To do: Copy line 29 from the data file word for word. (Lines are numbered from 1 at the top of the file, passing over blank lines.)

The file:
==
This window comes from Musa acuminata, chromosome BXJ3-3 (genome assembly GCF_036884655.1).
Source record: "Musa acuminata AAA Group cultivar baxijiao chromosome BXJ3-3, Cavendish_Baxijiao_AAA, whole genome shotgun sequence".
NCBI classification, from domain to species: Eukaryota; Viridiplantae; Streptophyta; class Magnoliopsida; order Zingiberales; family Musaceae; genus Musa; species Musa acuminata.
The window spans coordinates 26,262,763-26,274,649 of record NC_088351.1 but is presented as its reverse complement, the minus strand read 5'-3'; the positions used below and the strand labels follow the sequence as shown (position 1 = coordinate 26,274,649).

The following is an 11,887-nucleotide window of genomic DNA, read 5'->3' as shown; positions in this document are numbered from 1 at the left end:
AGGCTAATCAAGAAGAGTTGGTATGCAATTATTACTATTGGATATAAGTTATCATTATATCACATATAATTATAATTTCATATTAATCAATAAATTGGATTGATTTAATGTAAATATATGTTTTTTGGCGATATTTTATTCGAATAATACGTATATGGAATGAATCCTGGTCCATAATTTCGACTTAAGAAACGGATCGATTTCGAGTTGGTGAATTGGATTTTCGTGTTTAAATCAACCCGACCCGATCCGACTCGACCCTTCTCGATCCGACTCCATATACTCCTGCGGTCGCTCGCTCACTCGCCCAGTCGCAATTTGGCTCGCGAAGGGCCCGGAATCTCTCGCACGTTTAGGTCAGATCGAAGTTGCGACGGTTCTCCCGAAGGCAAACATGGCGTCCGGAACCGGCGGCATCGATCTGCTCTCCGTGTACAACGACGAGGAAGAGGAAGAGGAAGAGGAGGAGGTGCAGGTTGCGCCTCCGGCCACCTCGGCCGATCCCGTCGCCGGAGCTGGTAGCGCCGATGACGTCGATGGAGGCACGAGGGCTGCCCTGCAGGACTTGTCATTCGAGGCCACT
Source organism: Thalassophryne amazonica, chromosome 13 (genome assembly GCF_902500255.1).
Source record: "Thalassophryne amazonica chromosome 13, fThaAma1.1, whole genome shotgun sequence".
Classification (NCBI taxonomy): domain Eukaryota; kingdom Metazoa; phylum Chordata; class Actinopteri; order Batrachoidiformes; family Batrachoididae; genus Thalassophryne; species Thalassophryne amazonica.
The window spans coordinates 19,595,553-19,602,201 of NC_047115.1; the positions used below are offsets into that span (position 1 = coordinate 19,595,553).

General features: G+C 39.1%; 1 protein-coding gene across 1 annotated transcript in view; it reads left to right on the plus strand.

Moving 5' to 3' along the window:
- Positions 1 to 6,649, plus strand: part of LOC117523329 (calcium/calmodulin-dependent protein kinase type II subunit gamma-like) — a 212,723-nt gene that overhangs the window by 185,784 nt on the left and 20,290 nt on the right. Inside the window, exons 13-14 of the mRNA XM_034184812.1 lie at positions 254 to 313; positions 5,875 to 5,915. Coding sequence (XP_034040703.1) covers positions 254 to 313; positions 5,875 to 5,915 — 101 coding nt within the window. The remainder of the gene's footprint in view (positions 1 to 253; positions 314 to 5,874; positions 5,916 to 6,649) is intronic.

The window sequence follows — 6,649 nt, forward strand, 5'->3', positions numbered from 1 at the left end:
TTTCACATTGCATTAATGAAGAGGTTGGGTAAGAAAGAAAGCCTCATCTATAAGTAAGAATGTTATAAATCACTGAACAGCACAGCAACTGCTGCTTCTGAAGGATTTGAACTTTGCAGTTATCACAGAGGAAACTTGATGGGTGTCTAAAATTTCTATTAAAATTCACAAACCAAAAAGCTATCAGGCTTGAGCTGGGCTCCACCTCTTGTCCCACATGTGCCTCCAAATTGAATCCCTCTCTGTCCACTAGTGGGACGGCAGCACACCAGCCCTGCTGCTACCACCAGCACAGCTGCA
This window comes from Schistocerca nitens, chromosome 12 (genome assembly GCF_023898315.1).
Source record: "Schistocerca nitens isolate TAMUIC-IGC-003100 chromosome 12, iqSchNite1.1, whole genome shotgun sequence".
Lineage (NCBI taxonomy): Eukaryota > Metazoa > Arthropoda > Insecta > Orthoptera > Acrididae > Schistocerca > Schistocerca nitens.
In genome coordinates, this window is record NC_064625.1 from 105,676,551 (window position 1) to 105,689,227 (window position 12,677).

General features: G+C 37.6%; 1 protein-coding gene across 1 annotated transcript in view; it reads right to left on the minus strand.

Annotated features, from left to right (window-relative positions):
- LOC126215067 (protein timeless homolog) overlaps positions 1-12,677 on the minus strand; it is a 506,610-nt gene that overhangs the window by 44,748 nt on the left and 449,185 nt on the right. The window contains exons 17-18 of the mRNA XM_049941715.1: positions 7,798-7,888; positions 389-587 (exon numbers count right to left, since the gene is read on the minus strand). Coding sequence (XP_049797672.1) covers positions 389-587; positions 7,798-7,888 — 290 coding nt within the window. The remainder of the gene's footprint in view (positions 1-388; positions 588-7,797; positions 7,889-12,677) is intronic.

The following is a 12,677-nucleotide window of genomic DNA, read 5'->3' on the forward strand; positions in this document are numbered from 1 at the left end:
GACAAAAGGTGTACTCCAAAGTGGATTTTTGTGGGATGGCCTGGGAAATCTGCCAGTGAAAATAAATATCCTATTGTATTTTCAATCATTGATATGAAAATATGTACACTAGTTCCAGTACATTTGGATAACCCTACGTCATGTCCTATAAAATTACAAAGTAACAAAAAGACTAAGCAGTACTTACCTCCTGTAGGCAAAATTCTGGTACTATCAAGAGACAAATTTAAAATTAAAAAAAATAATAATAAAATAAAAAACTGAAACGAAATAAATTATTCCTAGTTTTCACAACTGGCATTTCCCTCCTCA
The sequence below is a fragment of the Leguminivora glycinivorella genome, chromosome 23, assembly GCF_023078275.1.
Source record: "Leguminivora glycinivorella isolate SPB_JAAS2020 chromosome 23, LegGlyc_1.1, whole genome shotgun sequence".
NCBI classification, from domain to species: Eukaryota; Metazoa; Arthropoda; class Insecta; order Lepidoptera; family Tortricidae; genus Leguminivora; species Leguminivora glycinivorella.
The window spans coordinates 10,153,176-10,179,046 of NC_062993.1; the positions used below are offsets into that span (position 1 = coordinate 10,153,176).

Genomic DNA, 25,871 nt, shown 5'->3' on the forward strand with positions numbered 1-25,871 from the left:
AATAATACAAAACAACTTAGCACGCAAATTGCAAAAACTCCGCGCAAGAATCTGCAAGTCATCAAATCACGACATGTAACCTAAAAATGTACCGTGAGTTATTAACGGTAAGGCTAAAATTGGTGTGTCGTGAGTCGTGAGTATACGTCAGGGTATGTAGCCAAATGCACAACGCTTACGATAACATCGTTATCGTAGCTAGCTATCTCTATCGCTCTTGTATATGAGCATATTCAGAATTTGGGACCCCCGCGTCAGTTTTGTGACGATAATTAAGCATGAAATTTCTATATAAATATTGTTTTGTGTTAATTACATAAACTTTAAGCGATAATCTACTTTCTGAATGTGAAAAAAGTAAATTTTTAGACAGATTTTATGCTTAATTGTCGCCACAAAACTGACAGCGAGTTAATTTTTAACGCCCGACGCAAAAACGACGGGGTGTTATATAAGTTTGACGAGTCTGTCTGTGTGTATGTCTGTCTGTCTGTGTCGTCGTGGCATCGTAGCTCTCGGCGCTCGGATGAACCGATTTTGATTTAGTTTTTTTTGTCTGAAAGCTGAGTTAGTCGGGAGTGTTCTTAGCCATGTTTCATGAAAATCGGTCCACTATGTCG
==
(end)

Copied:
Genomic DNA, 25,871 nt, shown 5'->3' on the forward strand with positions numbered 1-25,871 from the left: